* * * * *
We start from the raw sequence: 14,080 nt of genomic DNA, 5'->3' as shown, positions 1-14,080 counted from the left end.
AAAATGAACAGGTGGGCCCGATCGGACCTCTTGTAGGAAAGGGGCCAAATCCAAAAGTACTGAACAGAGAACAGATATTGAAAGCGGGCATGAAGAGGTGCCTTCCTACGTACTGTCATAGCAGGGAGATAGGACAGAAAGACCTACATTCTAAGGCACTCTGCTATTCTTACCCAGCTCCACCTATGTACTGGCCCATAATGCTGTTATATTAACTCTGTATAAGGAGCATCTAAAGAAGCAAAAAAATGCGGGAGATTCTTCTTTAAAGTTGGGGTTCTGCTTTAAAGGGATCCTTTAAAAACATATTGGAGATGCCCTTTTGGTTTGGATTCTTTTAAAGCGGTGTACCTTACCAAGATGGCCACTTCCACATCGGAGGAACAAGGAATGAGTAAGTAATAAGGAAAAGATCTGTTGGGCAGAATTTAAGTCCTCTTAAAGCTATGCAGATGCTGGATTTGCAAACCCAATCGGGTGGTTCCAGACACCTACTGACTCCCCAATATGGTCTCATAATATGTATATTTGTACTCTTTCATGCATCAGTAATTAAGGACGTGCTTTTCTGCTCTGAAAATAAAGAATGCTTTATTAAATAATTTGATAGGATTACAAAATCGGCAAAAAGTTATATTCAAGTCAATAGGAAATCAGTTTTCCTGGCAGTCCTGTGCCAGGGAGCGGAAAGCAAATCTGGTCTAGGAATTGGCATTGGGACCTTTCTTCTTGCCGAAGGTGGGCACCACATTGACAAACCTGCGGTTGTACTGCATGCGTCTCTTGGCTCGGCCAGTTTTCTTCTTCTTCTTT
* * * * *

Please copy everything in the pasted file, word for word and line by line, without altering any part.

We start from the raw sequence: 14,080 nt of genomic DNA, 5'->3' as shown, positions 1-14,080 counted from the left end.
AAAATGAACAGGTGGGCCCGATCGGACCTCTTGTAGGAAAGGGGCCAAATCCAAAAGTACTGAACAGAGAACAGATATTGAAAGCGGGCATGAAGAGGTGCCTTCCTACGTACTGTCATAGCAGGGAGATAGGACAGAAAGACCTACATTCTAAGGCACTCTGCTATTCTTACCCAGCTCCACCTATGTACTGGCCCATAATGCTGTTATATTAACTCTGTATAAGGAGCATCTAAAGAAGCAAAAAAATGCGGGAGATTCTTCTTTAAAGTTGGGGTTCTGCTTTAAAGGGATCCTTTAAAAACATATTGGAGATGCCCTTTTGGTTTGGATTCTTTTAAAGCGGTGTACCTTACCAAGATGGCCACTTCCACATCGGAGGAACAAGGAATGAGTAAGTAATAAGGAAAAGATCTGTTGGGCAGAATTTAAGTCCTCTTAAAGCTATGCAGATGCTGGATTTGCAAACCCAATCGGGTGGTTCCAGACACCTACTGACTCCCCAATATGGTCTCATAATATGTATATTTGTACTCTTTCATGCATCAGTAATTAAGGACGTGCTTTTCTGCTCTGAAAATAAAGAATGCTTTATTAAATAATTTGATAGGATTACAAAATCGGCAAAAAGTTATATTCAAGTCAATAGGAAATCAGTTTTCCTGGCAGTCCTGTGCCAGGGAGCGGAAAGCAAATCTGGTCTAGGAATTGGCATTGGGACCTTTCTTCTTGCCGAAGGTGGGCACCACATTGACAAACCTGCGGTTGTACTGCATGCGTCTCTTGGCTCGGCCAGTTTTCTTCTTCTTCTTT